Although research links the quality of programs and outcomes for children with increased qualifications for early childhood educators, many early childhood programs do not require staff to have college degrees, certification, or demonstrate competence in the recommended standards. Yet, in the United States, all fifty states and territories provide services to children ages birth through five with disabilities under the requirements of the IDEA. Most have used existing certifications to meet the “minimum highest entry” requirement for personnel under IDEA, with many of those certifications not including the infant/toddler age range. In their annual review of preschool programs for children with disabilities, Dannaher and Kraus (2002) reported that only thirty of the thirty-eight states providing data have an ECSE certification or a blended ECE/ECSE certification. This report does not indicate if certification is required in those states to work with preschool children with disabilities.
A variety of programs exist for children who are developing typically (e.g., child care, private and public preschool programs, Head Start, Early Head Start), with many of these programs being inclusive. In the United States, forty-six states and the District of Columbia fund some type of preschool program for children younger than age five (AFT, 2002). Some fund only one type of program, while others fund multiple types of programs (e.g., public preschool for all three- and four-year-olds, preschool for children identified at-risk). The AFT’s review of policies regarding state-funded early childhood programs indicated that only thirty-two states and DC require a bachelor’s degree for lead early childhood teachers, while all states require a bachelor’s degree for kindergarten teachers. That same report indicated that fifteen states and D.C. require a bachelor’s degree and certification for all state-funded early childhood settings, with another ten states requiring a bachelor’s degree and certification only in selected settings. When considering early childhood programs in addition to state-funded programs, forty states require no college education for licensed child care staff and less than one-half of teachers working with three- and four-year-olds have a college degree (NIEER, 2003).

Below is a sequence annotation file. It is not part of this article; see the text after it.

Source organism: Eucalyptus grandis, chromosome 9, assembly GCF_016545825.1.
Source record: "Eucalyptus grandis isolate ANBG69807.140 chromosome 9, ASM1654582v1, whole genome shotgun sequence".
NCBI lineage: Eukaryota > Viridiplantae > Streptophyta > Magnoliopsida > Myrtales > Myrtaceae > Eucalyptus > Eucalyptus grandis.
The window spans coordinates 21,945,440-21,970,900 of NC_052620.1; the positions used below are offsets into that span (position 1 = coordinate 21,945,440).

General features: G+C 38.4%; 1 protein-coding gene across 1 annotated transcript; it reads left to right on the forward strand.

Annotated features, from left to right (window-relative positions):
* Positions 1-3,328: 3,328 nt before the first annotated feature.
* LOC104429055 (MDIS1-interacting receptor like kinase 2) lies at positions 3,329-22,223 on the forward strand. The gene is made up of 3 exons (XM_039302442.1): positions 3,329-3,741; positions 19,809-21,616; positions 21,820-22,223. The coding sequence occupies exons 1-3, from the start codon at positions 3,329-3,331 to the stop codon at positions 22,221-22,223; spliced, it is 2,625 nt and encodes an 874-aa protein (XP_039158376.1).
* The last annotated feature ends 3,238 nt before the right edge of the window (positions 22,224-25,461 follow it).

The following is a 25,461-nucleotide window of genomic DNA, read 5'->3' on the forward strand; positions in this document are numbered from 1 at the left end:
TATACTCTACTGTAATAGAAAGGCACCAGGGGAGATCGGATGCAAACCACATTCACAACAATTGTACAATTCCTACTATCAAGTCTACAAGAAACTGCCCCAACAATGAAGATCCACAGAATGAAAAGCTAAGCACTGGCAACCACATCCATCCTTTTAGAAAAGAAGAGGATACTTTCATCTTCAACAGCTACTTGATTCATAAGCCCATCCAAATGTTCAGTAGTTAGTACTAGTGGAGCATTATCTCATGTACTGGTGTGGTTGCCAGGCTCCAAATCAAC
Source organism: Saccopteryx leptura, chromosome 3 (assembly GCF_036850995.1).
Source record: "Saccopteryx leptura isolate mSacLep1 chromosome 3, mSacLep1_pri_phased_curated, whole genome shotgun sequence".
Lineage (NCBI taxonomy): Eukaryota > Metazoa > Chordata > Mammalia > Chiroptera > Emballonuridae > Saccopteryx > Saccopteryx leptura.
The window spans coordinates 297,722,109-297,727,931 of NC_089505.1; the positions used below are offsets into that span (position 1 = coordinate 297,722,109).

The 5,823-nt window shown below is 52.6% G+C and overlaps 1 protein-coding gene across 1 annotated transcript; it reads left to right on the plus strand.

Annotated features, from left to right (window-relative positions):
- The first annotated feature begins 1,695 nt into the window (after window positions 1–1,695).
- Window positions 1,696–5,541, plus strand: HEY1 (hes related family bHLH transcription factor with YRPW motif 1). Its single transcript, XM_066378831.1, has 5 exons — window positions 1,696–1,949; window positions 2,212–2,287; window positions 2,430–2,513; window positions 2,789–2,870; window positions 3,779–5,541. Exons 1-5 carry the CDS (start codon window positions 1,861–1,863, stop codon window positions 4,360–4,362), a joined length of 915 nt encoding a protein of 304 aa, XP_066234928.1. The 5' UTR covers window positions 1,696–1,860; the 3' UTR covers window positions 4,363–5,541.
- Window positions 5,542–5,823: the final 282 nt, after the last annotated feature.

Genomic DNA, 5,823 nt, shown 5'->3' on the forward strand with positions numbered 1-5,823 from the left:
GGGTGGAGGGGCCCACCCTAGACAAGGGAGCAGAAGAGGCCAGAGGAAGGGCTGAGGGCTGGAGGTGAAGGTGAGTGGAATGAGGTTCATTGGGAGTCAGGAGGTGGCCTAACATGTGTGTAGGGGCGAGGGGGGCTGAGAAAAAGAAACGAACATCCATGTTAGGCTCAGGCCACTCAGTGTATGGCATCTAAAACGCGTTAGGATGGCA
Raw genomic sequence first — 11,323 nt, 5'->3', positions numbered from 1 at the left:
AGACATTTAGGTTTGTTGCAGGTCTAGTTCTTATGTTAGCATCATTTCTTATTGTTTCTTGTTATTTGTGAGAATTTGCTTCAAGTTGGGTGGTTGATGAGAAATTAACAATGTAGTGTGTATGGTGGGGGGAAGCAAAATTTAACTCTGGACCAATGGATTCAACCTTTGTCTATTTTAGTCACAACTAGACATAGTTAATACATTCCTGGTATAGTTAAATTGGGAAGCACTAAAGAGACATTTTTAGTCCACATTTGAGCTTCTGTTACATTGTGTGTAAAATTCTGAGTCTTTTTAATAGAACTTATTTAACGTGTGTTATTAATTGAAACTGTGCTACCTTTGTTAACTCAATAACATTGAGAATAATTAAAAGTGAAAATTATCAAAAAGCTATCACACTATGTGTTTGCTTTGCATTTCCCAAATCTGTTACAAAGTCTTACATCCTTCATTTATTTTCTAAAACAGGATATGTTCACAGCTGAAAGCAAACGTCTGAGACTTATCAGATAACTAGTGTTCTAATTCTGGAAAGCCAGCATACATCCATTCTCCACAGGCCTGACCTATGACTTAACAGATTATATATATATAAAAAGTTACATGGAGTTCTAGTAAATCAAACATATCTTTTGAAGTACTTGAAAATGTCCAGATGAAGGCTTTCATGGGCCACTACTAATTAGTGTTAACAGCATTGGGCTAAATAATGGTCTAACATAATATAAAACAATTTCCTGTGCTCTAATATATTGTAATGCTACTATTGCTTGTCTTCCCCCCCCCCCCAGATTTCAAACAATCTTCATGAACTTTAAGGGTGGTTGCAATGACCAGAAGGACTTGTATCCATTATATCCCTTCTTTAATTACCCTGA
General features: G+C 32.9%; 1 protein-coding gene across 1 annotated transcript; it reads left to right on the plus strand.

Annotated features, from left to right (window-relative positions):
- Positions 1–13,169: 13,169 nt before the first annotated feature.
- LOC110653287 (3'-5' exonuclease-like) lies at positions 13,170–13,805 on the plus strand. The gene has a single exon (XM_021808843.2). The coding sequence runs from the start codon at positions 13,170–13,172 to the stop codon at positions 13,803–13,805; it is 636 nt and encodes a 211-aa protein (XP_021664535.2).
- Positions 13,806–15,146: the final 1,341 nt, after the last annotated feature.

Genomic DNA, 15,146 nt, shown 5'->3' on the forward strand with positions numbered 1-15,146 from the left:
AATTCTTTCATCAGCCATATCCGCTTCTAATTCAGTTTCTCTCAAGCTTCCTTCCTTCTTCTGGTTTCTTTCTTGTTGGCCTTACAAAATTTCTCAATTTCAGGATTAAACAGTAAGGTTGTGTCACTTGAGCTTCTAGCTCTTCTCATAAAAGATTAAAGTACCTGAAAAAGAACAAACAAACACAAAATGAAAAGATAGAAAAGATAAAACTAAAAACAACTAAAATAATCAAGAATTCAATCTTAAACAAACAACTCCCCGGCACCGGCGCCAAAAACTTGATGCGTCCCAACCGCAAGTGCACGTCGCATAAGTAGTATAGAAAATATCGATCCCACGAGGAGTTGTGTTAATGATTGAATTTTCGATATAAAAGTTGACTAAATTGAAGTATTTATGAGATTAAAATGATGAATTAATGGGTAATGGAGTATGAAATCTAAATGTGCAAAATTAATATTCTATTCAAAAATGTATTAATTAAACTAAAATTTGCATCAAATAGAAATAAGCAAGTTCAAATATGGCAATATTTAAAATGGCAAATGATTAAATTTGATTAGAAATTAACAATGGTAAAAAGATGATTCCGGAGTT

To address the above inconsistencies in certification, as well as the requirement for certification, numerous groups have recommended that early childhood educators in lead teacher roles have a minimum of a bachelor’s degree and certification (e.g., ACEI, AFT, ASCD, ATE, DEC/CEC, NAEYC, NASBE). The following recommendations may assist states, provinces, and territories in developing certification requirements, ensuring that all lead teachers are fully qualified, and supporting higher education in developing and offering early childhood teacher education programs: